A legalizing state creates a valuable new asset – the privilege of growing marijuana commercially – that is worth money. That asset can theoretically be divided up among residents. Here’s how that might work: The state passes out transferable vouchers to all residents, or voters. This is like Alaska’s Permanent Dividend Fund, which sent $1,884 in oil dividends to each qualifying resident of the state for 2014. Drilling down on a possible option for marijuana: Every voter gets one transferable Quota Share. Each Quota Share is entitled to an equal fraction of the year’s total production target, set by the state. (The target marijuana production total would need to reflect the likelihood that Quota Shares would find buyers; some would not – they would lapse unsold. The target involves layers and layersof guesswork.)
Marijuana businesses bid and compete for Quota Shares issued to individual voters. Each year, new Quota Shares are issued. Growing without Quota Shares might be banned, or extravagantly taxed. The state could limit growers to a certain number of Quota Shares (and thus grow areas), and require a threshold amount, a minimum, to produce at all.
Annual distributions and other safeguards might be able to prevent some of the haphazard results of the one-time, permanent distributions of vouchers for privatized shares of post-communist enterprises late in the 20thcentury. Making the public have a non-tax stake in marijuana commerce would make ordinary citizens tend to oppose marijuana taxes – but the public would benefit directly from Quota Shares rather than indirectly from taxes as citizens. Meanwhile, the Quota Share process should push up the after-tax price of marijuana.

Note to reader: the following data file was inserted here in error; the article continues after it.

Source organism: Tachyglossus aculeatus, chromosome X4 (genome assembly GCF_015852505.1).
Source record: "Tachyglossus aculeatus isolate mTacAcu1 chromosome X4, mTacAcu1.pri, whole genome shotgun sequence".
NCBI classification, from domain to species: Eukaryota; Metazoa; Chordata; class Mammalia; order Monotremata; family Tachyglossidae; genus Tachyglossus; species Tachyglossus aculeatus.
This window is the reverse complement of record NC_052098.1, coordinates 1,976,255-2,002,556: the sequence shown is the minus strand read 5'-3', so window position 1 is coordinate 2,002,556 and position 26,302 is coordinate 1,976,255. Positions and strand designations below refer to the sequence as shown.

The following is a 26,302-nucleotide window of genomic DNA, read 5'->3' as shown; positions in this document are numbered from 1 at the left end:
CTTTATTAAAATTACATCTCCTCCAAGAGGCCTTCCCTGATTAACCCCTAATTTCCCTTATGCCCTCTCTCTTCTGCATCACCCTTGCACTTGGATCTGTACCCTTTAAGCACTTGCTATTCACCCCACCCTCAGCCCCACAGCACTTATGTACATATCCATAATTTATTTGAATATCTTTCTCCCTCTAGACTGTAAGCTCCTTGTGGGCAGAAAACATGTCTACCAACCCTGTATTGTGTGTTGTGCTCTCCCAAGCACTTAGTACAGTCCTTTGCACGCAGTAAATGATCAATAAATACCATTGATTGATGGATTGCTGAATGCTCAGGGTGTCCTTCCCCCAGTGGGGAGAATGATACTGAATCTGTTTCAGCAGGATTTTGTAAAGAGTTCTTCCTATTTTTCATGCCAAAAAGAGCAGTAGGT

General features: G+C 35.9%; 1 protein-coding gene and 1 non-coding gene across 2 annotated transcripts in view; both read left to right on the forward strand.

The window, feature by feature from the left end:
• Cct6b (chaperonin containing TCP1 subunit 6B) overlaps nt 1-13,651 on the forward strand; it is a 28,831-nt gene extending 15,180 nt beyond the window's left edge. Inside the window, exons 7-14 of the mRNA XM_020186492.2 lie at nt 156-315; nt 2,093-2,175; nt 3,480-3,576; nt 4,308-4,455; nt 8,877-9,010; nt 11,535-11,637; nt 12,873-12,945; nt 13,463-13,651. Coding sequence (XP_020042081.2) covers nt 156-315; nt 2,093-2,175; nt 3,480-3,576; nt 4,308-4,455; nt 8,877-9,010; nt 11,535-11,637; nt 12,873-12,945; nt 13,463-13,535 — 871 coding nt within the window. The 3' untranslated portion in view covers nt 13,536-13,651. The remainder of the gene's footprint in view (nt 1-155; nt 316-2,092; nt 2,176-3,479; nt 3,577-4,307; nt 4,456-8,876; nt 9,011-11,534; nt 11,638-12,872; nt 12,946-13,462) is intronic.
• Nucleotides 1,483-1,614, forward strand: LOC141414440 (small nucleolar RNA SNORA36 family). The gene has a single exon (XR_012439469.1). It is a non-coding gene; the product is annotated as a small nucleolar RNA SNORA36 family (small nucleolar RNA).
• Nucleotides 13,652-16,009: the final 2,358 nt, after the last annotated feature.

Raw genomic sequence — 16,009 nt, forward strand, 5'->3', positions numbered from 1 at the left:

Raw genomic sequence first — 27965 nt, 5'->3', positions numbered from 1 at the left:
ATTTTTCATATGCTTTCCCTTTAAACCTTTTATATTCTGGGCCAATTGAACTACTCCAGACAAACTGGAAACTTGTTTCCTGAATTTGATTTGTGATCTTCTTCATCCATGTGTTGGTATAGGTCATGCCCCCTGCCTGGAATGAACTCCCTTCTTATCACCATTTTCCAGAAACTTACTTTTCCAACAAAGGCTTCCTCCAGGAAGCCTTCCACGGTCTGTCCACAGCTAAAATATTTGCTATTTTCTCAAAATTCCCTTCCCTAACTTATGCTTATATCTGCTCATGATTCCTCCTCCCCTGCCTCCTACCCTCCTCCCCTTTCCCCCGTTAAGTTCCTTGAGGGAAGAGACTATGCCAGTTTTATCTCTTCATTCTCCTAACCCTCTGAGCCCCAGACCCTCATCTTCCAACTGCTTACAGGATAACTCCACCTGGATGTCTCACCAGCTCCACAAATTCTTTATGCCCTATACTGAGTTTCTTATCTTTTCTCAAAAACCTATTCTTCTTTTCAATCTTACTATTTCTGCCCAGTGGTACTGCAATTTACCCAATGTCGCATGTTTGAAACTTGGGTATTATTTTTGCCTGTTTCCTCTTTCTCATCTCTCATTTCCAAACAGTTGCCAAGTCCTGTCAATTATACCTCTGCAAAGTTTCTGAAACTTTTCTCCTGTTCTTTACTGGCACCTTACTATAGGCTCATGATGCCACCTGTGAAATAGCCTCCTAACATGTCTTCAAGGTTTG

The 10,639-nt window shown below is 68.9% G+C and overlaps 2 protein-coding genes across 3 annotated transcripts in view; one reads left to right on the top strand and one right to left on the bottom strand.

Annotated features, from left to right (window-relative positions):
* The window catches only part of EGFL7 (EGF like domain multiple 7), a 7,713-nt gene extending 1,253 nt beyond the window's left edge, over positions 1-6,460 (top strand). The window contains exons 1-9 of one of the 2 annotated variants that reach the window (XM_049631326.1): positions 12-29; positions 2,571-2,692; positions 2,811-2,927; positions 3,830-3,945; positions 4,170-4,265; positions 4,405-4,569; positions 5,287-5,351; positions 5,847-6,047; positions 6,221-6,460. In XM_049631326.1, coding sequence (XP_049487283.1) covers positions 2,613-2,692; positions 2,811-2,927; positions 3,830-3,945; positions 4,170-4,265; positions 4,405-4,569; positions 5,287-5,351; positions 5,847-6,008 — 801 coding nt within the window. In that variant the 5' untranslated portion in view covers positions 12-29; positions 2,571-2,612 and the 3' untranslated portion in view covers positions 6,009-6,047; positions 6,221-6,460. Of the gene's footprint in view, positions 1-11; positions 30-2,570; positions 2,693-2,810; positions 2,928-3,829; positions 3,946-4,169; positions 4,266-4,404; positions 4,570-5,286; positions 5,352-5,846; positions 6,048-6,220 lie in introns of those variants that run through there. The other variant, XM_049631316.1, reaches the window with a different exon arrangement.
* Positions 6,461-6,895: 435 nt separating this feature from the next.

Voucher privatization is like a lottery where everyone enters and everyone wins a little something. Voucher privatization shares the wealth, but Quota Shares could sell for pennies until the black market is marginalized.
Guessing at numbers consists only of wild speculation. While actual allocations would be done at the state level, national numbers are available to work with. The RAND Report for Vermont suggests that 1,900 acres could satisfy national demand. That’s 827,640,000 square feet to split among 320 million people. So each Quota Share would allocate a little over two square feet. Say the total crop is now worth $40 billion, as the RAND Report suggests. (Watch out: The speculation gets even wilder.) Say that a huge portion of the prohibition premium could operate for the benefit of owners of Quota Shares. For instance, say half of the total consumer price eventually went to pay for legality. Then 320 million people would divide up $20 billion, so a Quota Share would be worth some $62.50. (Good luck getting that price.) If the 78 million voters in 2014 divided it up, the raw number would be a little over $250 each.
But Quota Shares would sell for far less until the black market is marginalized. At first, the black market may remain so strong that the legal market can hardly compete. In that case, Quota Shares could be worth so little that a mechanism to handle them will seem too bulky. For now, Quota Shares fail the practicality test.
There might be glimmer of possibility for this apparently far-fetched notion if incumbent medical growers got temporary growing privileges as a transition rule, for two or three years. Then any new method of allocation might be on the table. Quota Shares might be worth the trouble. But any new experiment faces an uphill climb.
Voucher privatization might work better at a county or sub-jurisdiction level rather than a state or national level. But maybe it won’t be tried.